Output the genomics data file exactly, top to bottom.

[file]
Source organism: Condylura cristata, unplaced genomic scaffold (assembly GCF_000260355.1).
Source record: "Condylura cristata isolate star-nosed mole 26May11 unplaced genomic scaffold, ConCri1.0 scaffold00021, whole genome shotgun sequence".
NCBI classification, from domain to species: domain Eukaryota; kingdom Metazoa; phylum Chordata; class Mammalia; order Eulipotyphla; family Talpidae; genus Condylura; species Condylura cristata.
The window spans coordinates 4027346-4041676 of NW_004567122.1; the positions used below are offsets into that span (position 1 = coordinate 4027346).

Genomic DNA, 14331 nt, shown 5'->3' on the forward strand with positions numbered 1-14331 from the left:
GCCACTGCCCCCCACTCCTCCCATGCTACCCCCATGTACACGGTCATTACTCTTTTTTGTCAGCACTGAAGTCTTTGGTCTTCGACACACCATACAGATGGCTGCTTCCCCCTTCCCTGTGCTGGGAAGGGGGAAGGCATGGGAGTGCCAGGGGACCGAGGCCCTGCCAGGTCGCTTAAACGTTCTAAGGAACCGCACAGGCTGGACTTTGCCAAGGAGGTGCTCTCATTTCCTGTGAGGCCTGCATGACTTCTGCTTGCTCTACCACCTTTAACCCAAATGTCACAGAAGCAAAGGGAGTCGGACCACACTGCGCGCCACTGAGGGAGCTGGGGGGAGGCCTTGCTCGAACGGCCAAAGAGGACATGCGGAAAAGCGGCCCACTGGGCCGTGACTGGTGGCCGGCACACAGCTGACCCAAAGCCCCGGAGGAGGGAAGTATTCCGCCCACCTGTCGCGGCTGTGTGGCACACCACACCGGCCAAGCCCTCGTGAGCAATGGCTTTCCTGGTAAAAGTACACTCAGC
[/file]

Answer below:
Source organism: Condylura cristata, unplaced genomic scaffold (assembly GCF_000260355.1).
Source record: "Condylura cristata isolate star-nosed mole 26May11 unplaced genomic scaffold, ConCri1.0 scaffold00021, whole genome shotgun sequence".
NCBI classification, from domain to species: domain Eukaryota; kingdom Metazoa; phylum Chordata; class Mammalia; order Eulipotyphla; family Talpidae; genus Condylura; species Condylura cristata.
The window spans coordinates 4027346-4041676 of NW_004567122.1; the positions used below are offsets into that span (position 1 = coordinate 4027346).

Genomic DNA, 14331 nt, shown 5'->3' on the forward strand with positions numbered 1-14331 from the left:
GCCACTGCCCCCCACTCCTCCCATGCTACCCCCATGTACACGGTCATTACTCTTTTTTGTCAGCACTGAAGTCTTTGGTCTTCGACACACCATACAGATGGCTGCTTCCCCCTTCCCTGTGCTGGGAAGGGGGAAGGCATGGGAGTGCCAGGGGACCGAGGCCCTGCCAGGTCGCTTAAACGTTCTAAGGAACCGCACAGGCTGGACTTTGCCAAGGAGGTGCTCTCATTTCCTGTGAGGCCTGCATGACTTCTGCTTGCTCTACCACCTTTAACCCAAATGTCACAGAAGCAAAGGGAGTCGGACCACACTGCGCGCCACTGAGGGAGCTGGGGGGAGGCCTTGCTCGAACGGCCAAAGAGGACATGCGGAAAAGCGGCCCACTGGGCCGTGACTGGTGGCCGGCACACAGCTGACCCAAAGCCCCGGAGGAGGGAAGTATTCCGCCCACCTGTCGCGGCTGTGTGGCACACCACACCGGCCAAGCCCTCGTGAGCAATGGCTTTCCTGGTAAAAGTACACTCAGC